Petula Dvorak’s July 8 Metro column, “A food bank opened on a swank D.C. block. It’s about to be shut down.,” implied that Van Ness residents pushed for a food bank to be closed because of their selfish desire to drive out lower-income neighbors. The property is owned by the University of the District of Columbia (UDC), which also owns several buildings near the Van Ness-UDC Metro stop. I don’t think there has been public outcry against the food pantry. Many neighbors actively contribute to (and use) it.
UDC seems to have done little to fill the retail space in its buildings or to use the buildings at all. The empty storefronts leave the neighborhood looking abandoned. That doesn’t make UDC a good neighbor or a good steward of D.C. resources. Its retail space should be bringing in revenue to support the school or be used to house school activities. Instead, in recent weeks, we hear that the food bank is being evicted and a local restaurant tenant closed, after reporting a drastic rent increase and unwillingness by the school to agree to a long-term lease.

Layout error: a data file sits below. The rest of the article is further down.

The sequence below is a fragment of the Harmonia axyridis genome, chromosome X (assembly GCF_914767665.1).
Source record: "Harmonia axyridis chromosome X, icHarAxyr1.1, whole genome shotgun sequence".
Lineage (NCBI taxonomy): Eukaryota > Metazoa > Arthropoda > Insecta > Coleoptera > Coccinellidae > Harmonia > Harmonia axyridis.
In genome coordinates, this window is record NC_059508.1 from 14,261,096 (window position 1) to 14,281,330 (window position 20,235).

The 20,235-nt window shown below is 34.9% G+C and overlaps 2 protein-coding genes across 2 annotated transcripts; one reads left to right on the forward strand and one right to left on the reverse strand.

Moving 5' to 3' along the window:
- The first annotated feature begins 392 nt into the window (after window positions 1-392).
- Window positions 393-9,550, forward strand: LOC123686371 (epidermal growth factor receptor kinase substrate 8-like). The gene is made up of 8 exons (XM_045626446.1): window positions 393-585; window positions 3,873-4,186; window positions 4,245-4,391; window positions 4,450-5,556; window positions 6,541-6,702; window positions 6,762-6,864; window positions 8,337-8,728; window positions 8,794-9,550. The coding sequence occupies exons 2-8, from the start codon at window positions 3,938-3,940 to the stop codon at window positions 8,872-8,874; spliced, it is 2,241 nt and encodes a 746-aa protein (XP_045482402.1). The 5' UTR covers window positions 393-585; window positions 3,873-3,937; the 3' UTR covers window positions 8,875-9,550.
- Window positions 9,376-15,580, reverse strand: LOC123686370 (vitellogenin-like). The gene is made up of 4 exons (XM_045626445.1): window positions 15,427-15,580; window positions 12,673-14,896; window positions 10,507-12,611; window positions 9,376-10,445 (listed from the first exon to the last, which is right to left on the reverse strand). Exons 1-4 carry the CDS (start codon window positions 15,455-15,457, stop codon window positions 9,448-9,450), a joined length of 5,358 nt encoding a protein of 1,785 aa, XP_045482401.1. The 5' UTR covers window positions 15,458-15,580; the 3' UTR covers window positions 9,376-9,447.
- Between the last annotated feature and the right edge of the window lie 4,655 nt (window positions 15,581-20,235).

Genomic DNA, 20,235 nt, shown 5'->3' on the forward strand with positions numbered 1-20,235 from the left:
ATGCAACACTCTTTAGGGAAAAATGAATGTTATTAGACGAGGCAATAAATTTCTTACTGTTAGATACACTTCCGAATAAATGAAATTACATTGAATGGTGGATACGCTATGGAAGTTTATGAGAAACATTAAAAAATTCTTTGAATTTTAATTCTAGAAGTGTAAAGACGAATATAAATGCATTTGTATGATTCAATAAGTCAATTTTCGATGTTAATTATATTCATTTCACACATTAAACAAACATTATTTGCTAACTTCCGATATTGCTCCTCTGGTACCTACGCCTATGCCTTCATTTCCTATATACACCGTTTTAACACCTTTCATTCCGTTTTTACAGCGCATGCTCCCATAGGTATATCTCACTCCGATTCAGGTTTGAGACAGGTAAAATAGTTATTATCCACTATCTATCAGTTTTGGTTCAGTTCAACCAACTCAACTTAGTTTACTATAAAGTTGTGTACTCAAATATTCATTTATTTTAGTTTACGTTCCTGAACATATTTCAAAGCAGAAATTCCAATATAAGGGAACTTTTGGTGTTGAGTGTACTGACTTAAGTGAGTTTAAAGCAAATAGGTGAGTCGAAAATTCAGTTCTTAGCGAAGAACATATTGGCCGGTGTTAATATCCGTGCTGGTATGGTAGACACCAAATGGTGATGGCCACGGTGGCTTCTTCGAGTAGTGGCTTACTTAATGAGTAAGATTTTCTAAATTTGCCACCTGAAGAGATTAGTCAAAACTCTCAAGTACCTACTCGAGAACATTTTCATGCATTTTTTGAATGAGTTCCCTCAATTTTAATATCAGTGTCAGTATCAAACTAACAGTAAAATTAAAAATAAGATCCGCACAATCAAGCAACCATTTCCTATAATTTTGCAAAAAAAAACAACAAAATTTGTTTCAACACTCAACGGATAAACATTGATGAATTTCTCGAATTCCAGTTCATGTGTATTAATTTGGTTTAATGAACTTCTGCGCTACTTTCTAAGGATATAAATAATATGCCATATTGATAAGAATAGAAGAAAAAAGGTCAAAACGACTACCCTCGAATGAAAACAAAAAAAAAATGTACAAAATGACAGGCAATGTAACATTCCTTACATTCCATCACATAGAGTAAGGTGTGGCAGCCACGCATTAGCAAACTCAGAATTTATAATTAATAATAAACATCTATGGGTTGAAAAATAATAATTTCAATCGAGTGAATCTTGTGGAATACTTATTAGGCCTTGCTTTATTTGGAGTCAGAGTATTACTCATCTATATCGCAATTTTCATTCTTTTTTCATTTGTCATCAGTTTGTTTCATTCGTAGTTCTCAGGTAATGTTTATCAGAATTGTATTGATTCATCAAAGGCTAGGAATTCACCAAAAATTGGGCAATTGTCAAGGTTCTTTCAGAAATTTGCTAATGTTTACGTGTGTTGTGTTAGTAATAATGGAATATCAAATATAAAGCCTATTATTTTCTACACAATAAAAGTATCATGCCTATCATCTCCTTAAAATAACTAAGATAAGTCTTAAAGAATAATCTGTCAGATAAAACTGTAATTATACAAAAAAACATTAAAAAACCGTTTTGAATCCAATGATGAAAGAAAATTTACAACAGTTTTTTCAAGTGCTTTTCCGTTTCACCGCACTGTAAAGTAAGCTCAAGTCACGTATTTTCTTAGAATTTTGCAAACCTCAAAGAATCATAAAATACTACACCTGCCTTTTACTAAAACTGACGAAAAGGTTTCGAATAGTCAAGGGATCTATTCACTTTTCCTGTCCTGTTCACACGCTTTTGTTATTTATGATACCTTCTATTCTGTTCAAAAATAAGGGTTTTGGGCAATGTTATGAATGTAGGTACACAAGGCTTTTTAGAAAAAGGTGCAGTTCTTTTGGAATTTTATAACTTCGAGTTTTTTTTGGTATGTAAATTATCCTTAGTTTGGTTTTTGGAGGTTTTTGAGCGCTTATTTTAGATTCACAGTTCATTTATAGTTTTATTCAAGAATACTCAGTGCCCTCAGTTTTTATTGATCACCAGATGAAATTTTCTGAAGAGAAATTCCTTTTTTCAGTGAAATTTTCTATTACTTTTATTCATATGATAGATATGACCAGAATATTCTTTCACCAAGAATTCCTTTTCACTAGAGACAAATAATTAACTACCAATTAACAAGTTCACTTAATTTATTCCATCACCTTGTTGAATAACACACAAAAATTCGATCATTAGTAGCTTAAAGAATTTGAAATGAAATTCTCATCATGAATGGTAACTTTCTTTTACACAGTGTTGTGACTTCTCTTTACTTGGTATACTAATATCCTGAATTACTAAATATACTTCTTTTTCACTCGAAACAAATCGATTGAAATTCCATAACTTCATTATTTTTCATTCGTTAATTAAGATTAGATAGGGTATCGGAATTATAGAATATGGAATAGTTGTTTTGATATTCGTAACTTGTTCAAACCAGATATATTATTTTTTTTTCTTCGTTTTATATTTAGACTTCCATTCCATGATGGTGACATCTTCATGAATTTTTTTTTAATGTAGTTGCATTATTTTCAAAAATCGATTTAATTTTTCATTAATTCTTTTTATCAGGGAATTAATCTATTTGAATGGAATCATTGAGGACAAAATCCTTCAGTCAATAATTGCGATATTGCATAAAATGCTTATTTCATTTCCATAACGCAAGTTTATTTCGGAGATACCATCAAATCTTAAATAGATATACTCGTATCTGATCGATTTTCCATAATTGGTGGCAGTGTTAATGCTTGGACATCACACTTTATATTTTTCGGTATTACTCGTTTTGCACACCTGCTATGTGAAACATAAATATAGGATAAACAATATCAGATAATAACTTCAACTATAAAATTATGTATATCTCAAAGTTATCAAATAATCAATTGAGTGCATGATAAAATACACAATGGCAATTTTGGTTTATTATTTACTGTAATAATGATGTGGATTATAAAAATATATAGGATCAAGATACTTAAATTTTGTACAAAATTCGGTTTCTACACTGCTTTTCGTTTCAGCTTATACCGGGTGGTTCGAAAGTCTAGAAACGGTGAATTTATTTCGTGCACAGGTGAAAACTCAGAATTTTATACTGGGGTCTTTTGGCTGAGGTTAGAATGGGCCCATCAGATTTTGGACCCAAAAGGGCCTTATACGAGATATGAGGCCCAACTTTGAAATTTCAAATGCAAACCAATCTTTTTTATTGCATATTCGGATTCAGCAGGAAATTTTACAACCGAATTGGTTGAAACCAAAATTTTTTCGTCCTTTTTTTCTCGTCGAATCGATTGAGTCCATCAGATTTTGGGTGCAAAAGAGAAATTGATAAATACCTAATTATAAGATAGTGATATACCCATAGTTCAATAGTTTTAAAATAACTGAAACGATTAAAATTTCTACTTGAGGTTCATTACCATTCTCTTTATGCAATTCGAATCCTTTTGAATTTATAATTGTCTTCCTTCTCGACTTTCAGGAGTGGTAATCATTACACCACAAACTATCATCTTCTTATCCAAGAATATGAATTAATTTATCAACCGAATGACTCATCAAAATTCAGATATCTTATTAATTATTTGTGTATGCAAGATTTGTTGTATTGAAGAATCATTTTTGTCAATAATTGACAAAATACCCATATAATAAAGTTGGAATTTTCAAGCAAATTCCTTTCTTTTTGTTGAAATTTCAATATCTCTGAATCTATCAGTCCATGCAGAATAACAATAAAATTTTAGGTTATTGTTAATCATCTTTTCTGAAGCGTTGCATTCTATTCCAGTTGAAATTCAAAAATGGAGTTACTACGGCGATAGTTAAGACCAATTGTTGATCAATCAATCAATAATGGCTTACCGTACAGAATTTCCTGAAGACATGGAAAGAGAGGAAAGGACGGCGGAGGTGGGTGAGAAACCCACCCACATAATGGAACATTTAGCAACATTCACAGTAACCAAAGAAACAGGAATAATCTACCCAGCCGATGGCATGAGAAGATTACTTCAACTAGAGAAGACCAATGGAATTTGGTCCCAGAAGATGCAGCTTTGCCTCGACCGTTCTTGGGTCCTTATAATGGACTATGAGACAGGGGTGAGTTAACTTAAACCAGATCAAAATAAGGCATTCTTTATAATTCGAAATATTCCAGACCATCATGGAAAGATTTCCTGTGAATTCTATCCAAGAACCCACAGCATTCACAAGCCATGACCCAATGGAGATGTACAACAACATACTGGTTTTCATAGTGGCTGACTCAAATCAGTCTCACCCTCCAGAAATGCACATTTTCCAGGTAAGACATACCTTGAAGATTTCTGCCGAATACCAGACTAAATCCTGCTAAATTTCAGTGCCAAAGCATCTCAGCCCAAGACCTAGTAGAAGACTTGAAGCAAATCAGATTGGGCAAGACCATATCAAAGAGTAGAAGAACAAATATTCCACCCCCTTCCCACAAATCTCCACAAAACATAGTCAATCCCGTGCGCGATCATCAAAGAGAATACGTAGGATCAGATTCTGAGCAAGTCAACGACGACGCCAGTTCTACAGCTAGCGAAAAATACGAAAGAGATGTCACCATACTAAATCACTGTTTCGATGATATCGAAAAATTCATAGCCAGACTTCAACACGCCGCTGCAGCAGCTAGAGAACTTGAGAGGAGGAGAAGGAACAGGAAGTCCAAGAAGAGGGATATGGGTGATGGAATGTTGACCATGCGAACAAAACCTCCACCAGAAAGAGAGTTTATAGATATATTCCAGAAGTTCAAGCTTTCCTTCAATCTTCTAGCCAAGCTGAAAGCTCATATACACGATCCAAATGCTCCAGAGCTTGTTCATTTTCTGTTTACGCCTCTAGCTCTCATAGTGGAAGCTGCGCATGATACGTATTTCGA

The fact that the neighborhood is not a food desert is certainly one of the reasons that the new residents quoted in the article like living there. The pricey stores Ms. Dvorak alluded to have a different landlord and have been active in the neighborhood for decades.
It was unnecessary to attack both the long-term and newer residents of the Van Ness neighborhood.
Heidi Markovitz, Washington